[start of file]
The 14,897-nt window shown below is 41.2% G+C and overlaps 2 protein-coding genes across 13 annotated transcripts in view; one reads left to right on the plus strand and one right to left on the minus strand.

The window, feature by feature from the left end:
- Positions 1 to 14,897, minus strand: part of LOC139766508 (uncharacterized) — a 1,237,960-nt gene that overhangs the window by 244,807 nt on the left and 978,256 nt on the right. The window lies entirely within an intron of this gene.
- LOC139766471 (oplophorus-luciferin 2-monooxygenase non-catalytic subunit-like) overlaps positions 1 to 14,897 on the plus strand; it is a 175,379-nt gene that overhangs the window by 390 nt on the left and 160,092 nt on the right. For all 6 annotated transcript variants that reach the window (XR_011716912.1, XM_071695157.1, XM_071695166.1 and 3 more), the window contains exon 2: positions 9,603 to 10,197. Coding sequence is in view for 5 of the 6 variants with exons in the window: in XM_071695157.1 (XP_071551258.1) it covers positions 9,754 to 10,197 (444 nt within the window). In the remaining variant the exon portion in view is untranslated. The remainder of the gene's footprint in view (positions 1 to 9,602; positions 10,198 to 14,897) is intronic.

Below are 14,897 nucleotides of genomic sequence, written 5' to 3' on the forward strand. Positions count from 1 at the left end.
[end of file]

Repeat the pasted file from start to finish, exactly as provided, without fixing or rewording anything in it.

The 14,897-nt window shown below is 41.2% G+C and overlaps 2 protein-coding genes across 13 annotated transcripts in view; one reads left to right on the plus strand and one right to left on the minus strand.

The window, feature by feature from the left end:
- Positions 1 to 14,897, minus strand: part of LOC139766508 (uncharacterized) — a 1,237,960-nt gene that overhangs the window by 244,807 nt on the left and 978,256 nt on the right. The window lies entirely within an intron of this gene.
- LOC139766471 (oplophorus-luciferin 2-monooxygenase non-catalytic subunit-like) overlaps positions 1 to 14,897 on the plus strand; it is a 175,379-nt gene that overhangs the window by 390 nt on the left and 160,092 nt on the right. For all 6 annotated transcript variants that reach the window (XR_011716912.1, XM_071695157.1, XM_071695166.1 and 3 more), the window contains exon 2: positions 9,603 to 10,197. Coding sequence is in view for 5 of the 6 variants with exons in the window: in XM_071695157.1 (XP_071551258.1) it covers positions 9,754 to 10,197 (444 nt within the window). In the remaining variant the exon portion in view is untranslated. The remainder of the gene's footprint in view (positions 1 to 9,602; positions 10,198 to 14,897) is intronic.

Below are 14,897 nucleotides of genomic sequence, written 5' to 3' on the forward strand. Positions count from 1 at the left end.